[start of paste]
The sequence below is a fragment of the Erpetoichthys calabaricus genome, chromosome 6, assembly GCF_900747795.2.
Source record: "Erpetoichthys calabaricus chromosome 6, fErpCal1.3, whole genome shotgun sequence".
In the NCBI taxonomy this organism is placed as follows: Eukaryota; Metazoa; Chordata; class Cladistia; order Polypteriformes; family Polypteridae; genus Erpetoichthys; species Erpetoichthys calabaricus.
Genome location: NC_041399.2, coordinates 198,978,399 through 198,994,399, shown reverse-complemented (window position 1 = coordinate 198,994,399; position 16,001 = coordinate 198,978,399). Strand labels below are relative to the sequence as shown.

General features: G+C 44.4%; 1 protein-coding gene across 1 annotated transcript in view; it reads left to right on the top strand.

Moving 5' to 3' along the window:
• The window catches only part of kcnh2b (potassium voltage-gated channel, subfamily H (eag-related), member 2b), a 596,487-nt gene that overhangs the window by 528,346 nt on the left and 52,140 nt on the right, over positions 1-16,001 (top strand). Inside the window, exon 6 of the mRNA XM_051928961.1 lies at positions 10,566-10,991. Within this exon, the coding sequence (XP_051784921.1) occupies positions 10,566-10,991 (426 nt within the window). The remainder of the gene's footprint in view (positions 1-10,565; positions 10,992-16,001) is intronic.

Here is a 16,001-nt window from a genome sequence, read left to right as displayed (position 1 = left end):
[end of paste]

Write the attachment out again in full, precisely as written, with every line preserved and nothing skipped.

The sequence below is a fragment of the Erpetoichthys calabaricus genome, chromosome 6, assembly GCF_900747795.2.
Source record: "Erpetoichthys calabaricus chromosome 6, fErpCal1.3, whole genome shotgun sequence".
In the NCBI taxonomy this organism is placed as follows: Eukaryota; Metazoa; Chordata; class Cladistia; order Polypteriformes; family Polypteridae; genus Erpetoichthys; species Erpetoichthys calabaricus.
Genome location: NC_041399.2, coordinates 198,978,399 through 198,994,399, shown reverse-complemented (window position 1 = coordinate 198,994,399; position 16,001 = coordinate 198,978,399). Strand labels below are relative to the sequence as shown.

General features: G+C 44.4%; 1 protein-coding gene across 1 annotated transcript in view; it reads left to right on the top strand.

Moving 5' to 3' along the window:
• The window catches only part of kcnh2b (potassium voltage-gated channel, subfamily H (eag-related), member 2b), a 596,487-nt gene that overhangs the window by 528,346 nt on the left and 52,140 nt on the right, over positions 1-16,001 (top strand). Inside the window, exon 6 of the mRNA XM_051928961.1 lies at positions 10,566-10,991. Within this exon, the coding sequence (XP_051784921.1) occupies positions 10,566-10,991 (426 nt within the window). The remainder of the gene's footprint in view (positions 1-10,565; positions 10,992-16,001) is intronic.

Here is a 16,001-nt window from a genome sequence, read left to right as displayed (position 1 = left end):